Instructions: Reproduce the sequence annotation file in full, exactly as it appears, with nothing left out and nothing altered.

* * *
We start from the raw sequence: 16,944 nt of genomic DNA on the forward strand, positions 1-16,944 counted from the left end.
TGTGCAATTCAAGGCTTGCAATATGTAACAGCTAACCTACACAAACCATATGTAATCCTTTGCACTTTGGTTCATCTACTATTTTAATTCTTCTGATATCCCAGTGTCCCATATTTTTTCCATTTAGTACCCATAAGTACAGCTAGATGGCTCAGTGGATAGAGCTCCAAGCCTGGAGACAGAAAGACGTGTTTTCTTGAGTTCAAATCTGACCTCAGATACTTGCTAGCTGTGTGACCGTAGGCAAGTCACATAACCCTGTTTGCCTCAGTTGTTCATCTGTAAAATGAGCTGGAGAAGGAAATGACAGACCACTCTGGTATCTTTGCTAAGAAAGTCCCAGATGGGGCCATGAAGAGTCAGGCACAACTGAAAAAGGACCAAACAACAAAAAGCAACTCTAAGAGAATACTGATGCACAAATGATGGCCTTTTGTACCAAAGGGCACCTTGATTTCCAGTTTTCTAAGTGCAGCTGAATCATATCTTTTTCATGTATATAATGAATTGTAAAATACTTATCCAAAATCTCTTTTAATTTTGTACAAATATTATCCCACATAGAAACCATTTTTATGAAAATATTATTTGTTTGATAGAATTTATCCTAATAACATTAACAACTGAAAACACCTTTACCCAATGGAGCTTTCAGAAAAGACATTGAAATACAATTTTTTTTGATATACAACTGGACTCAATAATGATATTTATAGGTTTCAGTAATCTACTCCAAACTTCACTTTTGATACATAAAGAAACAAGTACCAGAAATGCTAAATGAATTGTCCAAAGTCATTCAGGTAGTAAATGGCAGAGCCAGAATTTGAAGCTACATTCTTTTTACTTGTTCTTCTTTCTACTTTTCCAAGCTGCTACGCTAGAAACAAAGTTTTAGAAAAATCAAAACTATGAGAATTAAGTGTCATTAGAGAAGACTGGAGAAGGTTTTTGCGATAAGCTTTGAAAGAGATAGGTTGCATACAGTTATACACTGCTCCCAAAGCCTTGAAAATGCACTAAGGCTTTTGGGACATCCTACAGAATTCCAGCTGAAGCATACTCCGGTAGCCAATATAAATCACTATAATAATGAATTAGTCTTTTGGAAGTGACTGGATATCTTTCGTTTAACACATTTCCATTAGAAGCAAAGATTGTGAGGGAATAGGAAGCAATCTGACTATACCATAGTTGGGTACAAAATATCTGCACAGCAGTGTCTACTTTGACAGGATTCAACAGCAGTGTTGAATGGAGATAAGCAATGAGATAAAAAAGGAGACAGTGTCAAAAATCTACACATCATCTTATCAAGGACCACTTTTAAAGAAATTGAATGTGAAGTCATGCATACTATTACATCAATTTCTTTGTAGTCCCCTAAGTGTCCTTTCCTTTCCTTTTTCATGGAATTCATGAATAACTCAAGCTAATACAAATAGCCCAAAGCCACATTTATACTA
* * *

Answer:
We start from the raw sequence: 16,944 nt of genomic DNA on the forward strand, positions 1-16,944 counted from the left end.
TGTGCAATTCAAGGCTTGCAATATGTAACAGCTAACCTACACAAACCATATGTAATCCTTTGCACTTTGGTTCATCTACTATTTTAATTCTTCTGATATCCCAGTGTCCCATATTTTTTCCATTTAGTACCCATAAGTACAGCTAGATGGCTCAGTGGATAGAGCTCCAAGCCTGGAGACAGAAAGACGTGTTTTCTTGAGTTCAAATCTGACCTCAGATACTTGCTAGCTGTGTGACCGTAGGCAAGTCACATAACCCTGTTTGCCTCAGTTGTTCATCTGTAAAATGAGCTGGAGAAGGAAATGACAGACCACTCTGGTATCTTTGCTAAGAAAGTCCCAGATGGGGCCATGAAGAGTCAGGCACAACTGAAAAAGGACCAAACAACAAAAAGCAACTCTAAGAGAATACTGATGCACAAATGATGGCCTTTTGTACCAAAGGGCACCTTGATTTCCAGTTTTCTAAGTGCAGCTGAATCATATCTTTTTCATGTATATAATGAATTGTAAAATACTTATCCAAAATCTCTTTTAATTTTGTACAAATATTATCCCACATAGAAACCATTTTTATGAAAATATTATTTGTTTGATAGAATTTATCCTAATAACATTAACAACTGAAAACACCTTTACCCAATGGAGCTTTCAGAAAAGACATTGAAATACAATTTTTTTTGATATACAACTGGACTCAATAATGATATTTATAGGTTTCAGTAATCTACTCCAAACTTCACTTTTGATACATAAAGAAACAAGTACCAGAAATGCTAAATGAATTGTCCAAAGTCATTCAGGTAGTAAATGGCAGAGCCAGAATTTGAAGCTACATTCTTTTTACTTGTTCTTCTTTCTACTTTTCCAAGCTGCTACGCTAGAAACAAAGTTTTAGAAAAATCAAAACTATGAGAATTAAGTGTCATTAGAGAAGACTGGAGAAGGTTTTTGCGATAAGCTTTGAAAGAGATAGGTTGCATACAGTTATACACTGCTCCCAAAGCCTTGAAAATGCACTAAGGCTTTTGGGACATCCTACAGAATTCCAGCTGAAGCATACTCCGGTAGCCAATATAAATCACTATAATAATGAATTAGTCTTTTGGAAGTGACTGGATATCTTTCGTTTAACACATTTCCATTAGAAGCAAAGATTGTGAGGGAATAGGAAGCAATCTGACTATACCATAGTTGGGTACAAAATATCTGCACAGCAGTGTCTACTTTGACAGGATTCAACAGCAGTGTTGAATGGAGATAAGCAATGAGATAAAAAAGGAGACAGTGTCAAAAATCTACACATCATCTTATCAAGGACCACTTTTAAAGAAATTGAATGTGAAGTCATGCATACTATTACATCAATTTCTTTGTAGTCCCCTAAGTGTCCTTTCCTTTCCTTTTTCATGGAATTCATGAATAACTCAAGCTAATACAAATAGCCCAAAGCCACATTTATACTA